Somewhere between Agatha Christie and Angela Lansbury as Jessica Fletcher is the legacy of one Frances Glessner Lee.

If her name rings a vague bell, chalk it up to the interest in forensic science that has grown in the wake of “CSI: Crime Scene Investigation” and all of its TV series spinoffs. And Mrs. Lee’s interest in death investigations led her to create the intriguingly named Nutshell Studies of Unexplained Death, small dioramas meticulously modeled on actual crime scenes that she used for seminars she conducted in the 1940s and ’50s.

Kelly Katilius

Kelly Katilius rehearses a scene from "Mystery in a Nutshell."

At a relatively advanced age, too:

“I was fascinated about why this woman, who was an heiress in her 60s, suddenly got into doing these crime scenes,” Bethel Park English teacher Cortney Williams said. “And I’m a huge mystery buff. In fact, my husband thinks I only watch British mysteries, which is the whole reason why we have Netflix.”

The combination of influences led her to undertake a challenge for the second year in a row: writing an original script for her students to perform under her direction for the high school’s fall play.

And so the world premiere of “Mystery in a Nutshell” will take place at 7:30 p.m. Nov. 8 in the school auditorium, followed by performances at the same time the next two nights. Many of the students who will appear onstage also did so for last year’s Cortney Williams original, “The Heist,” based on the true story of a 1927 armed robbery in Bethel Park.

Ryan Maerkle and Katelyn Marcovecchio

Ryan Maerkle and Katelyn Marcovecchio

The “Nutshell” universe is all her own, with characters’ surnames such as Beaumont and Wellington paying homage to British equivalents, with classic murder-mystery types such as shady heirs, a handyman and maid playing integral roles.

While the plot is set in 1997, flashbacks take the action all the way back to 1955.

“The biggest challenge this year is that I was trying to think theatrically of how you would show a character giving his or her version of events,” Williams said, and she arrived at the idea of using special lighting effects to do the time warp, so to speak. “I’m hoping it will play out as a concept.”

The script also presents challenges to the students as actors.

Alexander Antkowiak

Alexander Antkowiak

“For some of the leads, they’re playing people who are in their late 50s, but then they go back to when they were 9 years old,” Williams explained. And perpetuating the mystery aspect requires certain nuances:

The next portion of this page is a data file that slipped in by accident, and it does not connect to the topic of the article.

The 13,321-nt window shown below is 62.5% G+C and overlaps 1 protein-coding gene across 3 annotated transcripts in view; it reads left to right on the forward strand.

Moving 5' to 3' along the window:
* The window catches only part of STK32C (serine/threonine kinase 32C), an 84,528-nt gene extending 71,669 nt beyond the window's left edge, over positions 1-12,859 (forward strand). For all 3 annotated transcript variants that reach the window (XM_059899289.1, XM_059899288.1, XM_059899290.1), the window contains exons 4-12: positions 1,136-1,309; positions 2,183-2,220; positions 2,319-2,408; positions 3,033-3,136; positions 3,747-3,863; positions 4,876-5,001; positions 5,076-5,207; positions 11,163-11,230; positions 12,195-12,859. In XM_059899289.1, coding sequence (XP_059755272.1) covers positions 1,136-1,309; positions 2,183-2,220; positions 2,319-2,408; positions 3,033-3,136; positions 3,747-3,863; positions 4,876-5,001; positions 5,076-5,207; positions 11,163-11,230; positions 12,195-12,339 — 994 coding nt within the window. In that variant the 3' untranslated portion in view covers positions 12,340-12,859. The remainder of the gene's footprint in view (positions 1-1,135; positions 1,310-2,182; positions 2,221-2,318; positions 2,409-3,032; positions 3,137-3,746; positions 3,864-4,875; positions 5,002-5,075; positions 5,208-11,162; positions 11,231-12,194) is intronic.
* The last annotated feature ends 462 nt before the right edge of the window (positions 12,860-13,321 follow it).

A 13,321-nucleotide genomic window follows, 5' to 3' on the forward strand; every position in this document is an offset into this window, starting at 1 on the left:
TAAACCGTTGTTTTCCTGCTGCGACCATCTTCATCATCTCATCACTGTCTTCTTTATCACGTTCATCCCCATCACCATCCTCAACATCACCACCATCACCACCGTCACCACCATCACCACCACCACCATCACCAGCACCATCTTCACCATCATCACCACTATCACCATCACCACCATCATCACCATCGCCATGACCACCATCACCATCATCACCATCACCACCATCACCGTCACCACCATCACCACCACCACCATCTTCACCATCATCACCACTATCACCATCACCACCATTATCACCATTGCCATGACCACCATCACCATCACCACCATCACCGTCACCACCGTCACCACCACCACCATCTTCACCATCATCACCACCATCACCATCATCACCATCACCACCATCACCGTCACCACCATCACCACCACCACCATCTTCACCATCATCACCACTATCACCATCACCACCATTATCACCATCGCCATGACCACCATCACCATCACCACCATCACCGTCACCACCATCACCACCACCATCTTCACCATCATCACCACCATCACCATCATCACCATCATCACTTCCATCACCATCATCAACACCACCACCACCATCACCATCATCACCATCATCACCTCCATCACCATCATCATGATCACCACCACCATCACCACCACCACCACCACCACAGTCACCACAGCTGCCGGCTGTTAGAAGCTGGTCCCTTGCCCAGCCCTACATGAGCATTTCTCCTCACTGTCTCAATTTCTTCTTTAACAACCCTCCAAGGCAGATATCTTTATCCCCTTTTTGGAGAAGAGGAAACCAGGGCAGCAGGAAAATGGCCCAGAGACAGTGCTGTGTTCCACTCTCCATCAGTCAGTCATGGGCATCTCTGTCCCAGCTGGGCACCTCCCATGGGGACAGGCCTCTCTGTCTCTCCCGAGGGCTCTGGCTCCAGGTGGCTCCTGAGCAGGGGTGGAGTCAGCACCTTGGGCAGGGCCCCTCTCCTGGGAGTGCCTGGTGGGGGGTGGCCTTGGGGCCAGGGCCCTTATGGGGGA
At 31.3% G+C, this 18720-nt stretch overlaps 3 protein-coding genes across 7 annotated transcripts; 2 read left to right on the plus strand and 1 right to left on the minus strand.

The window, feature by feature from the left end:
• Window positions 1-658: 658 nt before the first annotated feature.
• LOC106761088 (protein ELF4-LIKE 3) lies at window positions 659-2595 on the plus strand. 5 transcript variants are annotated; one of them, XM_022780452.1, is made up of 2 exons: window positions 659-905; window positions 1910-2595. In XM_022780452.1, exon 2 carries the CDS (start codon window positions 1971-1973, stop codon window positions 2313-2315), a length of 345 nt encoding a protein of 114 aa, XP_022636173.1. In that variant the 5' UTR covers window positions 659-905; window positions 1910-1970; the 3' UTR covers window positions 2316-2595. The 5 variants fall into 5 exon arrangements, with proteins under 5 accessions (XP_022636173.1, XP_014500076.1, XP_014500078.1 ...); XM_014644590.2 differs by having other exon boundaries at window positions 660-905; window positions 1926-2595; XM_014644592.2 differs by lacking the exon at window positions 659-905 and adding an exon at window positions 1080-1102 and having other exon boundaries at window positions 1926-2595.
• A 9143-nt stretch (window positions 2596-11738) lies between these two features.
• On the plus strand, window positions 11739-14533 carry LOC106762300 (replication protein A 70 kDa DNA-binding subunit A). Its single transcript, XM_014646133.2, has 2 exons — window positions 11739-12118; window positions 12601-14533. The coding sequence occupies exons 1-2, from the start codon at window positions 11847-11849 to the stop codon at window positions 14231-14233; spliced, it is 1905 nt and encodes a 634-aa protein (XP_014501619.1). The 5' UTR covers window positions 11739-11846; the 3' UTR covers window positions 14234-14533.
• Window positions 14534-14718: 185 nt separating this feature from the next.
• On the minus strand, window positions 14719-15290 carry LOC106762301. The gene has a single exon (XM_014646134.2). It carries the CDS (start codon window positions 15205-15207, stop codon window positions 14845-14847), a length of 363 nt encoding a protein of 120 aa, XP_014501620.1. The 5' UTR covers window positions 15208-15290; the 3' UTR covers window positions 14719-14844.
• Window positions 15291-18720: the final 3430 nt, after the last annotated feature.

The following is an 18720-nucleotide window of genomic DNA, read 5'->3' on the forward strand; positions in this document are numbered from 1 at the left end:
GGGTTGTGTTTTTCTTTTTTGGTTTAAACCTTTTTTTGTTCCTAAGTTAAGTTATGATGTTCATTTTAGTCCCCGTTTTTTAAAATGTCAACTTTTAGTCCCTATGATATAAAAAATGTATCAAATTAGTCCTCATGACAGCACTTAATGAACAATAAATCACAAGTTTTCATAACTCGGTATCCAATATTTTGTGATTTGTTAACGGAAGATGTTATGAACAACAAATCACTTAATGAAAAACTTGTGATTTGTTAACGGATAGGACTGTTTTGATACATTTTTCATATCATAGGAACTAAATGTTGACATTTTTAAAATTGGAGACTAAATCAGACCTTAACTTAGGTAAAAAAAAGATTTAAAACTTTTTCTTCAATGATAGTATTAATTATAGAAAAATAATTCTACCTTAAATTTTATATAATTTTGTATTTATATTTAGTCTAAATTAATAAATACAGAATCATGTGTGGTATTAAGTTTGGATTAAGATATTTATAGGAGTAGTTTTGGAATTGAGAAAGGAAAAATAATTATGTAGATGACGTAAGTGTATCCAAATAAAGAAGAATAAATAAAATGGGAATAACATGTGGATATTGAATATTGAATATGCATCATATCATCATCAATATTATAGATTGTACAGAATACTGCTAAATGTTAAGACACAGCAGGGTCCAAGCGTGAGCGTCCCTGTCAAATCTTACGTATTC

“We’ve talked a lot about enunciation, and we’ve talked a lot about that you’re giving clues. So you have to think about how you’re delivering it, because it’s all based on dialogue, where the clues are coming from,” she said.

Helping to evoke a mid-century atmosphere for the applicable scenes are costumes either selected or made by Annemarie Heastings, a food stylist by trade who volunteers with her husband, Jim, to assist with school theater productions in Bethel Park and Upper St. Clair.

“I have some pieces that were my mother’s that I’m able to use with some of the kids,” she said, and others came by way of rental from Point Park University. But the majority are her creations, often from sources such as Goodwill and St. Vincent de Paul.

“We use a lot of things from there, and I might alter them or change them or put together two different parts,” she explained.

Among the alumni of “The Heist” is senior Anna Miklos, who plays one of key “Mystery in a Nutshell” characters: “She’s the one who dies,” she’ll whisper. And she was glad to hear about the scenario for this year’s fall play.

“I was really excited, especially about the time period, because we have all these cool costumes,” Anna said. “And I was really excited to do the mystery genre, because I’d never done anything like that before.”


Harry Funk / The Almanac

Whodunit? “Mystery in a Nutshell” murder suspects are portrayed by, from left, Ryan Maerkle, Katelyn Marcovecchio, Sarah Pellis, Isabella Zallo, Gabby Johnson and Zach Janus.

Abby Kauric, another senior, also is returning to act in another of her teacher’s originals.

“I think she did a tremendous job, honestly, because it’s a lot harder than people think it is to write, especially a mystery, where the dialogue is very important,” she said. “The plot, if it doesn’t make sense by the end, then you don’t have a show. And I think Mrs. Williams really does a perfect job of that.”

Junior Ryan Maerkle, who is serving as student director while also playing a part onstage, agrees about “Mystery in a Nutshell.”

“It’s an interesting story. I really enjoy how all the pieces tie in together,” he said. “There are a lot of plot twists and things you wouldn’t expect to happen.”

And he enjoys learning from Williams.

“She’s really easy to work with,” he asserted. “She’s really nice, but at the same time she’s able to keep control of the situation, really get the point across about what she needs you to do.”

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Rick Sebak and Cortney Williams

Harry Funk / The Almanac

Cortney Williams greets TV host Rick Sebak during his 2017 visit to Bethel Park High School, his alma mater.

Multimedia Reporter

Staff writer Harry Funk, a professional journalist for three-plus decades, has been on the staff of The Almanac since 2015. He has a bachelor’s degree in journalism and master of business administration, both from Indiana University of Pennsylvania.

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